Stores (Retail marketing)

Specialty stores:

A store specializing in a particular type of merchandise or a single product of durable goods that is, home furniture and household goods, consumer electronics and/or domestic electrical appliances) or a range of normally complementary durable goods product categories is termed as a specialty store. Such a business model is characterized by a high level of service or product information being made available to customers.

These are characterized by a narrow product line, with deep assortments in that product line. Specialty stores usually concentrate on apparel, Jewelry, fabrics, sporting goods, furniture, etc They have a very clearly defined target market and their success lies in serving their needs.

Internationally, most specialty retailers would operate in an area under 8,000 sq ft. Examples of international retail chains which are specialty, include The Gap, lkea, High & Mighty, Big & Tall etc In India, specialty stores is one of the fastest emerging formats. Examples of specialty stores in India include retail chains like Proline fitness station and Gautier furniture.

Department stores:

Aristide Boucicaut the son of a successful hat maker founded the first department store Bon Marche in Saint-Germain, Paris in the year 1838. The store lured shoppers by selling different types of goods, all under one roof. In the United States, A T Stewart established the Marble Dry Goods Palace, where he offered retail merchandise at fixed prices, on a variety of dry goods, and advertised a policy of providing free entrance to all potential customers. Similar developments were under way in London and in other parts of the world.

By 1890, a new world of retailing had been created as department stores a clear market position as universal providers. General stores eventually became department stores as small towns became cities. The most prominent department stores emerged from small shops. The department store is also largely responsible for the standard store design seen today. The store layouts made shopping easier for consumers, irrespective of their social or economic background. The department store also offered new customer services never before, new types of merchandise displays and so forth. This format of retailing is popular in many parts of the world.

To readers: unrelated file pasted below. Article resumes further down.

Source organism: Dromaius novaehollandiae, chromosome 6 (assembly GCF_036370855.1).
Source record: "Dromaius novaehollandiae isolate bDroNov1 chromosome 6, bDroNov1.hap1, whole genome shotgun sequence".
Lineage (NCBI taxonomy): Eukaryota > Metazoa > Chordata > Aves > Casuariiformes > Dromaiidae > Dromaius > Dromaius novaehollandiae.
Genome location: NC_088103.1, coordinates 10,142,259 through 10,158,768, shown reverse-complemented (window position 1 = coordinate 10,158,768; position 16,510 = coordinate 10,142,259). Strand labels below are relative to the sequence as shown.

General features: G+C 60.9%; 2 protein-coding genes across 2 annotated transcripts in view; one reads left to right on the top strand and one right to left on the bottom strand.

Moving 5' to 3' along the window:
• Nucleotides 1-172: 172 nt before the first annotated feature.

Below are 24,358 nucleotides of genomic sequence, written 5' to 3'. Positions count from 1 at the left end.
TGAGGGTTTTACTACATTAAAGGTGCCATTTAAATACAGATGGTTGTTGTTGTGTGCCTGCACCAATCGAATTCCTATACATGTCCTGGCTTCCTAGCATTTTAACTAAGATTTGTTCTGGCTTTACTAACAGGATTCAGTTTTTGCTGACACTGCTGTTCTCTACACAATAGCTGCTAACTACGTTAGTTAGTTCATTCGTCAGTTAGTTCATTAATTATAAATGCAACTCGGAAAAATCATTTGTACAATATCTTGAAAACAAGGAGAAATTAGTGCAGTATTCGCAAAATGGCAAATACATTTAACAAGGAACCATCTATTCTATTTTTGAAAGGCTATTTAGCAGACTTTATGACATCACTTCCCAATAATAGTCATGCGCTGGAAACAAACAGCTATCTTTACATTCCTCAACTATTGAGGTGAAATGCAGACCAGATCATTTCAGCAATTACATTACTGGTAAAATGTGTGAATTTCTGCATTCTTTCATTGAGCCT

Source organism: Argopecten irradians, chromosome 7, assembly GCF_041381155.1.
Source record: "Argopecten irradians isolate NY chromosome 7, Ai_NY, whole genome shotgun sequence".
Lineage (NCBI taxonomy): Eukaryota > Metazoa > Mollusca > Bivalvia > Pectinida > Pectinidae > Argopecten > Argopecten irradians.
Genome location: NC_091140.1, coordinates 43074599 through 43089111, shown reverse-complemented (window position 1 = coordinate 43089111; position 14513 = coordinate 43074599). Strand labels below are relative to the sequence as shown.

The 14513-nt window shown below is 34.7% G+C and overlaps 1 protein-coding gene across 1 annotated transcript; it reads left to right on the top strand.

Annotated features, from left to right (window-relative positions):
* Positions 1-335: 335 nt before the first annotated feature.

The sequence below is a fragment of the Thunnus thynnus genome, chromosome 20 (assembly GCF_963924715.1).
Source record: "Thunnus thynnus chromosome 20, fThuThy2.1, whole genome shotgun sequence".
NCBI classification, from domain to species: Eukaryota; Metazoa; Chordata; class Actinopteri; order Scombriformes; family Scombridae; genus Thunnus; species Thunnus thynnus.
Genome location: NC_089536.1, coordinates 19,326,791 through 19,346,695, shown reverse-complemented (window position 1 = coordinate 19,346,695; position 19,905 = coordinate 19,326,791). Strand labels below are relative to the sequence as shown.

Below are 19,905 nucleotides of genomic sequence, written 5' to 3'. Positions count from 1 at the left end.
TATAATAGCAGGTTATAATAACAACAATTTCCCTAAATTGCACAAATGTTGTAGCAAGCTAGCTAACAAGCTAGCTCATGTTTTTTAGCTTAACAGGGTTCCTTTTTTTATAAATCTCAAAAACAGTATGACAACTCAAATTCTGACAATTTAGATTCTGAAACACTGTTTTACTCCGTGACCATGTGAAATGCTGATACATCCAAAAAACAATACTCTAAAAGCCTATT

In broad terms, a department store is a large scale retail outlet, often multi level whose merchandise offer spans a number of different product categories. Traditionally, department stores can be defined as averaging 7000 sq m selling at least fashion clothing, accessories, cosmetics, household goods and often a much broader assortment, from more or less separate departments on several floors.

Department stores are defined as those establishments depending on food, clothing and home related items for at least 10% but less than 70% respectively of their sales. Furthermore, these stores have at least 50 employees and a self service ratio of less than 50%.

While department stores have been around in India for a long time, this format of retailing has seen a fair amount of action over the past few years. The size of an average Indian departmental varies from 20,000 to 40,000 sq ft and stocks anywhere between 50,000 to 1,00,000 SKU’s. Some of the national players are Shopper’s Stop, Globus, Westside and lifestyle, while others like Akbarally’s, The Bombay Store, and Benzer in Mumbai; Ebony in Delhi and Chermas and Meena Bazaar in Hyderabad are the prominent local players. Some of the well known international players in this format are Marks & Spencer, Sears, JC Penny, Harrods, Selfridges, etc.

Off price retailers:

Here, the merchandise is sold at less than retail prices. Off price retailers buy manufacturers seconds, overruns or off seasons at a deep discount. The merchandise may be in odd sizes, unpopular colors or with minor defects. Off price retail stores may be manufacturer owned or may be owned by a specialty or departmental store. These outlets are usually seen by parent company as a means of increasing the business. The factory outlets in case the manufacturer owns them, may stock only company merchandise. Examples of these include Pantaloon Factory Outlets, Lei’s factory Outlets, etc. On the other hand, off price retailers owned by the specialty or departmental store may sell merchandise from the parent company as well as merchandise acquired from other retailers. This largely depends on volume sales to make money.